JOHN R. BROWN, Chief Judge.
In this Florida diversity case we must again send a case back for the normal process of development of the facts and the determination of the real merits of the case.
Palm Beach Investment Properties, Inc., defendant-appellee, is a real estate promoter that markets its properties by bringing prospective customers to Florida through "free vacation certificates". When the customer arrives for his "free vacation" the defendant then engages him in a strong sales campaign involving tours of the real estate. Apparently, Palm Beach now operates only in Florida, but at the time this dispute arose it operated the same type of promotion in the Las Vagas, Nevada area.
Merlite, plaintiff-appellant, acting pursuant to a written agreement between it and Palm Beach, was in charge of the promotion of the "free vacation certificates". The certificates were distributed by Merlite through merchants who used them as promotional devices. Merlite was responsible for printing of certificates, advertising and promotion of the program, and initial contacts with the prospective customers. In return it was allowed to sell the certificates to the merchants and it received a $25 commission for each sale made to a certificate holder by Palm Beach.
The dispute arose when Palm Beach notified Merlite that it would no longer honor any of the certificates that had been distributed granting "free vacations" in the Las Vagas area. It is alleged by Merlite that this action was a violation of the written agreement between
It is the position of Palm Beach, apparently adopted by the District Court, that the complaint failed to state grounds upon which relief could be granted because the alleged contract between Merlite and Palm Beach failed to specify the number of certificates Merlite was to print and distribute. The agreement only provided that Merlite should create, print and pay for the certificates "in such quantities as needed". It is Palm Beach's position that this lack of specificity in the agreement made it illusory and unenforceable. As to the tort claim it argues there was no allegation of an interference with a contractual relationship and only such an interference could be a basis for recovery. In addition, Palm Beach contends that a disclaimer of liability on the back of the certificates prevents any recovery by Merlite.
Moreover, the complaint states a claim for which some relief can be granted even if it were determined that there was a lack of mutuality of obligation. It is well established that damages may be granted to a party who has performed his portion of such an agreement. See Florida-Georgia Chemical Co. v. National Laboratories, Inc., Fla.App., 1963, 153 So.2d 752. It is clear here that Merlite has alleged that it supplied all certificates required under the agreement until the defendant gave notice that it would no longer honor the certificates.
Finally, Merlite's allegation of a tort claim is also one as to which it cannot be said at this stage that relief could not be granted under a Conley v. Gibson, supra, reading of the pleadings. Palm Beach contends that no such claim is stated because the complaint speaks in terms of interference with the contract relationship between Merlite and the certificate holders. Palm Beach also argues that there is no such contract relationship. Such a restrictive reading of the factual allegations contained in count two of the second amended complaint is not in line with the teachings of Conley. These allegations are sufficient to permit proof which would show that there has been an interference with the business relationship between Merlite and the certificate holders and Merlite and the merchants who helped distribute these certificates. It is much too early to rule out the possibility of sustaining such a claim by proof. Depending on proof, not pleadings, such an interference may well be a basis for claim for which relief may be granted. See John B. Reid and Assoc., Inc. v. Jimenez, Fla. App., 1966, 181 So.2d 575; W. Prosser, The Law of Torts 745-60 (2nd ed. 1955).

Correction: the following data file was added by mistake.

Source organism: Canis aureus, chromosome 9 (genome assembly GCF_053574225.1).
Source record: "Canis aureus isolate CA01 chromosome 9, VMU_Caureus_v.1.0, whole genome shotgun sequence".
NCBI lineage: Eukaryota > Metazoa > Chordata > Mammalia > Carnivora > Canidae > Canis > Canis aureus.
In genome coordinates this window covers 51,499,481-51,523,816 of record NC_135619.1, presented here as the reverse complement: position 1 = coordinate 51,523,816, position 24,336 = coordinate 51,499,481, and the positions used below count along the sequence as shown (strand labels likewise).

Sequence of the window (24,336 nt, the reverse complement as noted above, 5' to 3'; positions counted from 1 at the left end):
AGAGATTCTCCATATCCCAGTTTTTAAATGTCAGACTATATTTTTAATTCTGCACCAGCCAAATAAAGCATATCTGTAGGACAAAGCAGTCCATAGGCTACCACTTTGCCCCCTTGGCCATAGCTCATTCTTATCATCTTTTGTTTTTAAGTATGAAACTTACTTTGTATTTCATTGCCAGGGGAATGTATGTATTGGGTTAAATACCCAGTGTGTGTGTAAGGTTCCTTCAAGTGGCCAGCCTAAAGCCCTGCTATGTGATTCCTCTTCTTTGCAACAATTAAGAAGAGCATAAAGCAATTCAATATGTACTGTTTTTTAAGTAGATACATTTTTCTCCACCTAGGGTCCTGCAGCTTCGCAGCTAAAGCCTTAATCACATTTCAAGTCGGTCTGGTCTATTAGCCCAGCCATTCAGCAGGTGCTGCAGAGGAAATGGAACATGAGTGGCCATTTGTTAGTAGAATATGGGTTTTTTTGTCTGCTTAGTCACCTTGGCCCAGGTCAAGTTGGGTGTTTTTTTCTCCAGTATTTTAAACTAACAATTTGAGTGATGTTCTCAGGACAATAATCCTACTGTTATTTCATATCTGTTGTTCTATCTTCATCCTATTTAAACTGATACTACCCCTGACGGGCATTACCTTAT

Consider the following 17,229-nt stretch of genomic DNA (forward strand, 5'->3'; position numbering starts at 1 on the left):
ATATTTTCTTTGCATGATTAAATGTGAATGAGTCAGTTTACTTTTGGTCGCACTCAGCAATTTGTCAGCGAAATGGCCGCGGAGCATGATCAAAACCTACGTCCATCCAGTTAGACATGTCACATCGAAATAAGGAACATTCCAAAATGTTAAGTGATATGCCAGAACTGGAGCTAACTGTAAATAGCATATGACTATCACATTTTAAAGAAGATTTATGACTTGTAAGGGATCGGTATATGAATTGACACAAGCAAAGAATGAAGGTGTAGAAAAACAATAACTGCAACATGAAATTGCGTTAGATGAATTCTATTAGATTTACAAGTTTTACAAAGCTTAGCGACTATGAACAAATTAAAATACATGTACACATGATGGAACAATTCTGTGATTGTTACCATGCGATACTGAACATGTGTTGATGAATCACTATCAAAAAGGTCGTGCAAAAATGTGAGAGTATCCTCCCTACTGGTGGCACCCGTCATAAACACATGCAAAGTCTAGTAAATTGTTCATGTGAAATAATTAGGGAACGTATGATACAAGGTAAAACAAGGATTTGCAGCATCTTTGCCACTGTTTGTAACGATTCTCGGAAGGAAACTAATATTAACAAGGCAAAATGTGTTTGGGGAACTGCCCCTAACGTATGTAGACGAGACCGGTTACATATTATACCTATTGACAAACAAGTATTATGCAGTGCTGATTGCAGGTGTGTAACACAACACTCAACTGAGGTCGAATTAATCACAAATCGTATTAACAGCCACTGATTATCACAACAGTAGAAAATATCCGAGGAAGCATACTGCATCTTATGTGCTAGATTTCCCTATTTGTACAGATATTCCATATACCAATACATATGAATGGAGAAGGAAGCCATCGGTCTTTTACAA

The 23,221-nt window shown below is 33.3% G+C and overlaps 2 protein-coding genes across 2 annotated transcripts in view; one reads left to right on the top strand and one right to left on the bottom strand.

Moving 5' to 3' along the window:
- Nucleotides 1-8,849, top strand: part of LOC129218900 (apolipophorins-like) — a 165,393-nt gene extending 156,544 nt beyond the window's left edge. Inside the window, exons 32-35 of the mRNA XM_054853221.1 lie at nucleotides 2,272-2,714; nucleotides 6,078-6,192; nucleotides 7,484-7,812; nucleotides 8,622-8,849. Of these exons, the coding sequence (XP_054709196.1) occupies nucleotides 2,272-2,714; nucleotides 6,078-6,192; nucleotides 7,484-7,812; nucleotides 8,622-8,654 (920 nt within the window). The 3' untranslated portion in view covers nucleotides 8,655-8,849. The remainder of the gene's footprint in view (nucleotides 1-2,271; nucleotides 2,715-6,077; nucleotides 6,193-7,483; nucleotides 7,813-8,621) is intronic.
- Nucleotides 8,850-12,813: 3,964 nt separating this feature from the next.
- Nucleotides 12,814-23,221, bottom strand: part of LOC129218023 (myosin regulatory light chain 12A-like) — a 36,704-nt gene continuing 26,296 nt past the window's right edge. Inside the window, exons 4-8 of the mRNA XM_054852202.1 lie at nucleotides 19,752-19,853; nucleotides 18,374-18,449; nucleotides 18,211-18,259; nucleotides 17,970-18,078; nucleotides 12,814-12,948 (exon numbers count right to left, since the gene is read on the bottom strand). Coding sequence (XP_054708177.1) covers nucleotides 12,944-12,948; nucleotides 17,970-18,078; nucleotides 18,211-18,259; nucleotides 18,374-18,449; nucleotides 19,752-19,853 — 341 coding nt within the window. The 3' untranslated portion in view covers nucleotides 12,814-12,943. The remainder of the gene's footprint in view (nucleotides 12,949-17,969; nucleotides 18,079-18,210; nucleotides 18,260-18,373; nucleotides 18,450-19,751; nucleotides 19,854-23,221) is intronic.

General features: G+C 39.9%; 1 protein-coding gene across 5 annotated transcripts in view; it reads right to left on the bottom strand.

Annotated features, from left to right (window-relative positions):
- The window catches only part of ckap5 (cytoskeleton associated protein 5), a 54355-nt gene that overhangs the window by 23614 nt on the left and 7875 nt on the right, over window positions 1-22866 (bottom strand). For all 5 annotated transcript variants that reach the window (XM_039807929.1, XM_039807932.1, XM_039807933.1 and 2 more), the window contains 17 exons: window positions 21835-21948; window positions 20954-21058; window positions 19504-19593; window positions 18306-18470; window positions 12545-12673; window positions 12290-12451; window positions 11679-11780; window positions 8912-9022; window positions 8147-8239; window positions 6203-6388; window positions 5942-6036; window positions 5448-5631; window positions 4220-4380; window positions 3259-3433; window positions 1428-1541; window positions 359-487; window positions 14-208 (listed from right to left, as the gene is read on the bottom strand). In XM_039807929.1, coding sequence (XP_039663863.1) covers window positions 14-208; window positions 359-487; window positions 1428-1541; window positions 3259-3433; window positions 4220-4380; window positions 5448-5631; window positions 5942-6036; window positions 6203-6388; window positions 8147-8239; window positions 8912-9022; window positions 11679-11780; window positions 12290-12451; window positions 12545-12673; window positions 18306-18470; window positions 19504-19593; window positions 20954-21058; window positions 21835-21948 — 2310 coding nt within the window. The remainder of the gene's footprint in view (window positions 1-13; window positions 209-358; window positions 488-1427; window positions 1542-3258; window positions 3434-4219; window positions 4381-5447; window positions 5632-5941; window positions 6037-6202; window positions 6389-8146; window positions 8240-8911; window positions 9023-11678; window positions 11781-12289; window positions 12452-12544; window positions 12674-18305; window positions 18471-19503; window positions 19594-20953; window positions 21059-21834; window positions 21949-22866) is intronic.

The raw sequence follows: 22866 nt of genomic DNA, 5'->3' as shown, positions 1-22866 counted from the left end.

In addition, the limitation of liability (see note 3, supra) does not prevent Merlite from having stated a claim in its complaint. First, the limitation of liability speaks only to liability to a holder of an existing certificate. A tort of interference with a business relationship encompasses prospective as well as current customers and the limitation of liability has no effect upon the merchants who may have distributed these certificates. Second, the limitation of liability speaks in terms of "use" of the certificates. It clearly does not refer to complete default upon the obligation of the certificate.
Thus this case must return to the Trial Court. In sending it back we repeat as we have done before, Pred, supra, 415 F.2d at 860; Webb v. Standard Oil Co., 5 Cir., 1969, 414 F.2d 320, 324; Equity Capital Co. v. Sponder, 5 Cir., 1969, 414 F.2d 317, 319, that this case is recommitted to the supervision of the Trial Judge without the slightest
Reversed and remanded.